Addressing a news conference after calling for the order to be published in the official Gazette, the watchdog chairman R.S. Sharma said the basic premise based on which the new norm has been notified is to make the Internet available to a large number of people. 
 
"We have also kept provision for exception in grave emergencies," he said.
 
Sharma also sought to make a difference between the term "differential pricing" or "zero rating" that is normally used vis-a-vis "discriminatory pricing". "We have used the term discriminatory pricing. Essentially we are saying that Internet pipe should be agnostic to packets," he said.
 
"We have also kept provision for exception in grave emergencies. We have also made exception in case of closed networks, which are not Internet. Anything on Internet cannot be differentially priced. That is the broad point we have made."
 
Crucial to the issue of Net neutrality, differential pricing or zero-rating is a practice where Internet service providers do not take into account the content downloaded by subscribers from some platforms while computing their usage tariff. These become free or differentially priced.
 
Those batting for Net neutrality want a uniformity in such tariff. But those on the other side of the debate feel this may be impossible because service providers have to invest huge amounts of money on infrastructure and different bandwidths call for different level of investments.
 
This appears to have been addressed by the watchdog.
 
"No service provider shall charge differential charges based on source, destination, application and content," the TRAI chairman said.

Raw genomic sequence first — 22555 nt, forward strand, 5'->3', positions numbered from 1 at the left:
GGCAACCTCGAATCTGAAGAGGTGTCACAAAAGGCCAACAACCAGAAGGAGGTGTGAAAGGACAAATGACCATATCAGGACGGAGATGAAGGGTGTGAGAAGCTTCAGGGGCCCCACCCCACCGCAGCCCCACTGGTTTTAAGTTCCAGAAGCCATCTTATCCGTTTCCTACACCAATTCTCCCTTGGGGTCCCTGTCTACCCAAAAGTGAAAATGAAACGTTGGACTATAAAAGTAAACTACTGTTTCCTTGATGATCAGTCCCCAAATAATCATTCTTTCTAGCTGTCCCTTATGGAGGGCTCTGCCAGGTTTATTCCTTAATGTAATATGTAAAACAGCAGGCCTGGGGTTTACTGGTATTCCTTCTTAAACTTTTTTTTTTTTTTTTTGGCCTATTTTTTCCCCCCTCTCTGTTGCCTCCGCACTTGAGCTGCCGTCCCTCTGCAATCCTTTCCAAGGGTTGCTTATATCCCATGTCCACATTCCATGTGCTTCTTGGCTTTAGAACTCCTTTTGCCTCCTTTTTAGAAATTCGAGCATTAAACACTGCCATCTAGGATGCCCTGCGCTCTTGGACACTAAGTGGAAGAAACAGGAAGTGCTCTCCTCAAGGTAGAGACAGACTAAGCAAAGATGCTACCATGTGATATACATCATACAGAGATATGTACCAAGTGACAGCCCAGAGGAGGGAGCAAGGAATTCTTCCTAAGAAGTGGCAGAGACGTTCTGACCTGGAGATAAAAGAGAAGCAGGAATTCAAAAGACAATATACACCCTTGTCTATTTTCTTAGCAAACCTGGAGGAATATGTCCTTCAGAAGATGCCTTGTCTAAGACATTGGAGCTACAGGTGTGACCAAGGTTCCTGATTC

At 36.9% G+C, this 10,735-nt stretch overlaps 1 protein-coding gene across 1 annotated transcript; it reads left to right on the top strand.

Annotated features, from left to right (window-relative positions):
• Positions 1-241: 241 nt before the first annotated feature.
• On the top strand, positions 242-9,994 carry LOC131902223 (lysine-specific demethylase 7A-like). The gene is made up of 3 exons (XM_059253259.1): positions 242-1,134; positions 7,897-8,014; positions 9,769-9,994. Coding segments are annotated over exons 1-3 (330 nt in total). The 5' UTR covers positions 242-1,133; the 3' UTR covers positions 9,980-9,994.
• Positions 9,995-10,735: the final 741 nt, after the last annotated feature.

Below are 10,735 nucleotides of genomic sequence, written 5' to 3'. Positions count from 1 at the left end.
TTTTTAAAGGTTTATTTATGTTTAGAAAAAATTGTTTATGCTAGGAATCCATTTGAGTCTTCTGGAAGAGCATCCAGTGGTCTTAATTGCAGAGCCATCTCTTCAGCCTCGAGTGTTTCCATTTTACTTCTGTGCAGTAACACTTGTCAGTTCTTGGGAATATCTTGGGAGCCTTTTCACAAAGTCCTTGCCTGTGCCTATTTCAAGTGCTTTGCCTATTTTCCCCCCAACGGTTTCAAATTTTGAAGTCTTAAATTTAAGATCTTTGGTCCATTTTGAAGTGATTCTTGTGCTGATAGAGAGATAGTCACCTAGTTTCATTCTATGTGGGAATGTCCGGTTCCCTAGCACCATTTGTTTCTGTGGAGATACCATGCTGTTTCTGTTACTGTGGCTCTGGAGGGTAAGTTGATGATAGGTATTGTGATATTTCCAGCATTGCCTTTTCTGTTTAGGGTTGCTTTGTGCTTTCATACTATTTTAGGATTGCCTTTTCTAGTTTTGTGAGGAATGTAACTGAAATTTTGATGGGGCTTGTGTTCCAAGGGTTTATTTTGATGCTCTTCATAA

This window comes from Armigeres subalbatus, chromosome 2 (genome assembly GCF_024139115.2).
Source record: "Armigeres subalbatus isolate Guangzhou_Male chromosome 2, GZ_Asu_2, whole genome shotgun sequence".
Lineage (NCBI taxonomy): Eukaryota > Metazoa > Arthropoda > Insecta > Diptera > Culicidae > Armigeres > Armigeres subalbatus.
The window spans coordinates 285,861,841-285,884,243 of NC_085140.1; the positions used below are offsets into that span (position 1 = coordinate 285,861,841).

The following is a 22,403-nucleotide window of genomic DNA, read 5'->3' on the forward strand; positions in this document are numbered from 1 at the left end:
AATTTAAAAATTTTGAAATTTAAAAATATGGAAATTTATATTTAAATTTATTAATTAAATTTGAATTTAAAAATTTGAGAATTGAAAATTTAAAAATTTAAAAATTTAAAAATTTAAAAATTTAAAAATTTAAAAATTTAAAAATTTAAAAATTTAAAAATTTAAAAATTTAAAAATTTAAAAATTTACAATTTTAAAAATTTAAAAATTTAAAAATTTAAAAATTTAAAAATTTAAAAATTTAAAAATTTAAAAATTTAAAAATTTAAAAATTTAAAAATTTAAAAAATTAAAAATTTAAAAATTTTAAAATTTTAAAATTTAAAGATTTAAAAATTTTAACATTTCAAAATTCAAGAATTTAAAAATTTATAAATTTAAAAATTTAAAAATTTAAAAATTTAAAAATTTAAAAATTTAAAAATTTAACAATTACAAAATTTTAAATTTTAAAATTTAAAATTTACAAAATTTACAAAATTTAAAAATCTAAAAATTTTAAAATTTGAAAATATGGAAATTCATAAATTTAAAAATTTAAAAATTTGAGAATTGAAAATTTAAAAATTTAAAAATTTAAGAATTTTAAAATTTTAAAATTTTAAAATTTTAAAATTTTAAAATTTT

The watchdog has also called for a fine of Rs.50,000 per day for each act of contravention, subject to a cap of Rs.50 lakh.
 
The watchdog's stand was much awaited in the light of Free Basics service and Airtel Zero, which are apps promising access to the Internet by providing them a range of some basic services for free such as news, health, travel, jobs, sports, communication and other information.
 
The issue ran into a controversy as well when the major part of the responses to a TRAI paper calling for comments on Net neutrality only spoke about differential pricing and support for Free Basics. 
 
The watchdog did not take kindly to it -- saying most of the responses did not address the larger issue -- and shot a stern letter to Facebook.
 
The watchdog tended to agree that differential pricing had the potential to expand and accelerate Internet access, and said as much in its order.
 
"On the other hand, differential tariffs result in classification of subscribers based on content they want to access," it said, adding this could go against the non-discriminatory tariff, disadvantage small content providers, create entry barriers and and stifle innovation.
 
The watchdog also said differential pricing violates the basic principles of the Internet, turn the service providers into gatekeepers, which, in turn, goes against the freedom of speech, expression and media pluralism.
 
Applauding TRAI's move, Software Freedom Law Centre, India, said: "Differential pricing runs counter to this fundamental premise, which has had no small role to play in the Internet's explosive growth. In this context, TRAI's latest Regulations are a big step in the right direction, and secure India a position amongst the select few nations to have accorded legislative respect for the principle of network neutrality."
 
Disclaimer: Information, facts or opinions expressed in this news article are presented as sourced from IANS and do not reflect views of Moneylife and hence Moneylife is not responsible or liable for the same. As a source and news provider, IANS is responsible for accuracy, completeness, suitability and validity of any information in this article.